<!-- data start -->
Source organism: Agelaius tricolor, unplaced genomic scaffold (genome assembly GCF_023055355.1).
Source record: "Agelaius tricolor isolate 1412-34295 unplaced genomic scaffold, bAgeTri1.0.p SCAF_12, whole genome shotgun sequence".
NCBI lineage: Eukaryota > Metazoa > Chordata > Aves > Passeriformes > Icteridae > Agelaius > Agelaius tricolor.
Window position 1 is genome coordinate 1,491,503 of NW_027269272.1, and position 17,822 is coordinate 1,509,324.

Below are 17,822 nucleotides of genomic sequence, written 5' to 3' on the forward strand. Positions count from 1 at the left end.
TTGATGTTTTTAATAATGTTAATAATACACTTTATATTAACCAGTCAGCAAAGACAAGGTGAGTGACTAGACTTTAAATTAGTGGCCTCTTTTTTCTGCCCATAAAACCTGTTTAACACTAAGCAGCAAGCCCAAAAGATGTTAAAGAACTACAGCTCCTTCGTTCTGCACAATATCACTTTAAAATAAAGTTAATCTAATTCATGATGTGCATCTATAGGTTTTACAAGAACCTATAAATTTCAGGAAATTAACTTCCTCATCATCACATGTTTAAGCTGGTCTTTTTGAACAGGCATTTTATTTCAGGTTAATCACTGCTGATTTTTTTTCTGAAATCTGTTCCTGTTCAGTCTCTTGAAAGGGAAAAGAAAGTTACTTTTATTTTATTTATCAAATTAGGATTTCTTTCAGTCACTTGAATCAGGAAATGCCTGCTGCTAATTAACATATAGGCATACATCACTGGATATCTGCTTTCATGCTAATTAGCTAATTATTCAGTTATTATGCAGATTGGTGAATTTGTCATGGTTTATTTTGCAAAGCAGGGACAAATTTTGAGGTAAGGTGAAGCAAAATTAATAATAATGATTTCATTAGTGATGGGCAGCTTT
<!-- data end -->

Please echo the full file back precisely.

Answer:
Source organism: Agelaius tricolor, unplaced genomic scaffold (genome assembly GCF_023055355.1).
Source record: "Agelaius tricolor isolate 1412-34295 unplaced genomic scaffold, bAgeTri1.0.p SCAF_12, whole genome shotgun sequence".
NCBI lineage: Eukaryota > Metazoa > Chordata > Aves > Passeriformes > Icteridae > Agelaius > Agelaius tricolor.
Window position 1 is genome coordinate 1,491,503 of NW_027269272.1, and position 17,822 is coordinate 1,509,324.

Below are 17,822 nucleotides of genomic sequence, written 5' to 3' on the forward strand. Positions count from 1 at the left end.
TTGATGTTTTTAATAATGTTAATAATACACTTTATATTAACCAGTCAGCAAAGACAAGGTGAGTGACTAGACTTTAAATTAGTGGCCTCTTTTTTCTGCCCATAAAACCTGTTTAACACTAAGCAGCAAGCCCAAAAGATGTTAAAGAACTACAGCTCCTTCGTTCTGCACAATATCACTTTAAAATAAAGTTAATCTAATTCATGATGTGCATCTATAGGTTTTACAAGAACCTATAAATTTCAGGAAATTAACTTCCTCATCATCACATGTTTAAGCTGGTCTTTTTGAACAGGCATTTTATTTCAGGTTAATCACTGCTGATTTTTTTTCTGAAATCTGTTCCTGTTCAGTCTCTTGAAAGGGAAAAGAAAGTTACTTTTATTTTATTTATCAAATTAGGATTTCTTTCAGTCACTTGAATCAGGAAATGCCTGCTGCTAATTAACATATAGGCATACATCACTGGATATCTGCTTTCATGCTAATTAGCTAATTATTCAGTTATTATGCAGATTGGTGAATTTGTCATGGTTTATTTTGCAAAGCAGGGACAAATTTTGAGGTAAGGTGAAGCAAAATTAATAATAATGATTTCATTAGTGATGGGCAGCTTT